Remarks of Italian MEP Marco Cappato – EU Plenary Debate 9 March 2004
(Translation from Italian):

– – – – – – –

Mr. President, unlike President Imbeni, I have no reason to celebrate and rejoice with the procedure followed, because an early conciliation, as the President has defined it, is not a good procedure.

Conciliation has, for very good reasons, its own rules and its own development, so that many MEPs, and the Parliament itself, can be involved in the debate and in clarifying the doubts on the text that gets formed. You cannot have just four or five members of some party seize the procedure to reach a compromise text, a few days before the vote, ordering fellow MEPs to avoid touching what they cooked up in their early conciliation. Contrary to President Imbeni, I do not think this is a good procedure.

Looking at what is happening to this report anyone can see the consequences of what I am pointing at. It is not true that this compromise clearly limits the scope of the directive. If this were true, if this were your real intention, then you could adopt, for example, amendment 101 – which we tabled together with some colleagues – which
explicitly aims at limiting the scope of the directive to intentional infringements and commercial purposes.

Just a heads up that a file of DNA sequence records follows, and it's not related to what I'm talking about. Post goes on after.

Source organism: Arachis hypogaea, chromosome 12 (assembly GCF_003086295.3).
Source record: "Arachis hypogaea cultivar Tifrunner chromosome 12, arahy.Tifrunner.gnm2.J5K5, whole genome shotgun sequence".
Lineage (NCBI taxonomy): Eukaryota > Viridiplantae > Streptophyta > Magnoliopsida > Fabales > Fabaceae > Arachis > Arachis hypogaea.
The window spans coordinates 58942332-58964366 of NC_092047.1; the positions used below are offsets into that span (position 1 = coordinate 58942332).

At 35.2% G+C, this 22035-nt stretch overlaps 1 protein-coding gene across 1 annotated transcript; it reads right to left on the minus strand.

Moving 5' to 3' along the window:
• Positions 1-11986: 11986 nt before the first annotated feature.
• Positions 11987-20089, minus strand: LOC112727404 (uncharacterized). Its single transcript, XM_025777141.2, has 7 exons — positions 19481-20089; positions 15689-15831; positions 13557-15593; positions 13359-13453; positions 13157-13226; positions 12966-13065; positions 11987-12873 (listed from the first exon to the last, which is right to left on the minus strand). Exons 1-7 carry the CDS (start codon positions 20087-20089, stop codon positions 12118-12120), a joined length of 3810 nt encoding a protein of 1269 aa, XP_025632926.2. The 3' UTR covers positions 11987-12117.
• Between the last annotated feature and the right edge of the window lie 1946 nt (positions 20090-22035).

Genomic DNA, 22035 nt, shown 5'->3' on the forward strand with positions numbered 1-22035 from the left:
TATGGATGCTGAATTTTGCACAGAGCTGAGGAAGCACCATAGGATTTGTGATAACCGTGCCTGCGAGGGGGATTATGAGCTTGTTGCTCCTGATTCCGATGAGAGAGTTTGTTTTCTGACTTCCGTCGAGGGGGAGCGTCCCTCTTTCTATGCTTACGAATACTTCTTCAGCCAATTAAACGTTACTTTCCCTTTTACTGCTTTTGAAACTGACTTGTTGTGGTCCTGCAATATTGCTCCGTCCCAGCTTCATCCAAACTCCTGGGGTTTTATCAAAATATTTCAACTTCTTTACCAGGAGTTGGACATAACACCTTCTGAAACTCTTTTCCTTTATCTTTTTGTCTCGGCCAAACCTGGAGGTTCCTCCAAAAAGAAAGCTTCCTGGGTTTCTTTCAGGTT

The truth is that, even if criminal sanctions have been stripped out from the compromise, there are still pre-emptive measures and they are very dangerous, regardless the outcome of investigations and procedures. We risk creating a system by which it is de facto simple, partly even for private actors, to search, seize assets, take pre-emptive measures that risk putting markets in a situation of uncertainty and instability. The risk is that those with the most organized access to lawyers and law firms – the bigger groups – will be able to better scare and racket small and very small companies and in the end consumers as well.

It is not true that private copying is excluded from the scope of this compromise, because it is not spared from pre-emptive measures.

As a matter of fact, what is the reason for all of this? Why has it been necessary to do all this at all, this sort of special regulation, of emergency regulation? Maybe because intellectual property laws are mostly surpassed by digital technology?

The risk is that you, who want intellectual property to be respected like physical property, will end up passing laws that cannot be respected. It is not through police action or private policy that you will reach your goal. This way you will get the opposite goal, de-legitimizing the force and the value of laws.